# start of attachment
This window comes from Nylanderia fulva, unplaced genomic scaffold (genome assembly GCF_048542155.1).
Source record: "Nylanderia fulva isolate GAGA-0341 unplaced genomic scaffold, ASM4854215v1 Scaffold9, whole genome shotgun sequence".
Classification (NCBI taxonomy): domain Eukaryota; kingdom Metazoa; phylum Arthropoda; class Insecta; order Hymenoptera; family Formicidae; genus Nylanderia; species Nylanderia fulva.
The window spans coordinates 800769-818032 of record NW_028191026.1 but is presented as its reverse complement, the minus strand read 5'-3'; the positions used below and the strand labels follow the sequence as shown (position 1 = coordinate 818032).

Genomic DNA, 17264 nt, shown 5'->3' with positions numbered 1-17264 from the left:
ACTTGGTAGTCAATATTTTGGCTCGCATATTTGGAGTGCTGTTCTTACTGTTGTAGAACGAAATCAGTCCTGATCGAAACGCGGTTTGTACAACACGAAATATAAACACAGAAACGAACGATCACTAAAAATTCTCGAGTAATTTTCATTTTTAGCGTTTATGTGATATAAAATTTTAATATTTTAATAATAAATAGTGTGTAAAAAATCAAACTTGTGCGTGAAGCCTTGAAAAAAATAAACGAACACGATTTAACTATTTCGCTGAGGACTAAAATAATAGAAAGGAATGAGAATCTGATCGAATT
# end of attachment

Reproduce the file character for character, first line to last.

This window comes from Nylanderia fulva, unplaced genomic scaffold (genome assembly GCF_048542155.1).
Source record: "Nylanderia fulva isolate GAGA-0341 unplaced genomic scaffold, ASM4854215v1 Scaffold9, whole genome shotgun sequence".
Classification (NCBI taxonomy): domain Eukaryota; kingdom Metazoa; phylum Arthropoda; class Insecta; order Hymenoptera; family Formicidae; genus Nylanderia; species Nylanderia fulva.
The window spans coordinates 800769-818032 of record NW_028191026.1 but is presented as its reverse complement, the minus strand read 5'-3'; the positions used below and the strand labels follow the sequence as shown (position 1 = coordinate 818032).

Genomic DNA, 17264 nt, shown 5'->3' with positions numbered 1-17264 from the left:
ACTTGGTAGTCAATATTTTGGCTCGCATATTTGGAGTGCTGTTCTTACTGTTGTAGAACGAAATCAGTCCTGATCGAAACGCGGTTTGTACAACACGAAATATAAACACAGAAACGAACGATCACTAAAAATTCTCGAGTAATTTTCATTTTTAGCGTTTATGTGATATAAAATTTTAATATTTTAATAATAAATAGTGTGTAAAAAATCAAACTTGTGCGTGAAGCCTTGAAAAAAATAAACGAACACGATTTAACTATTTCGCTGAGGACTAAAATAATAGAAAGGAATGAGAATCTGATCGAATT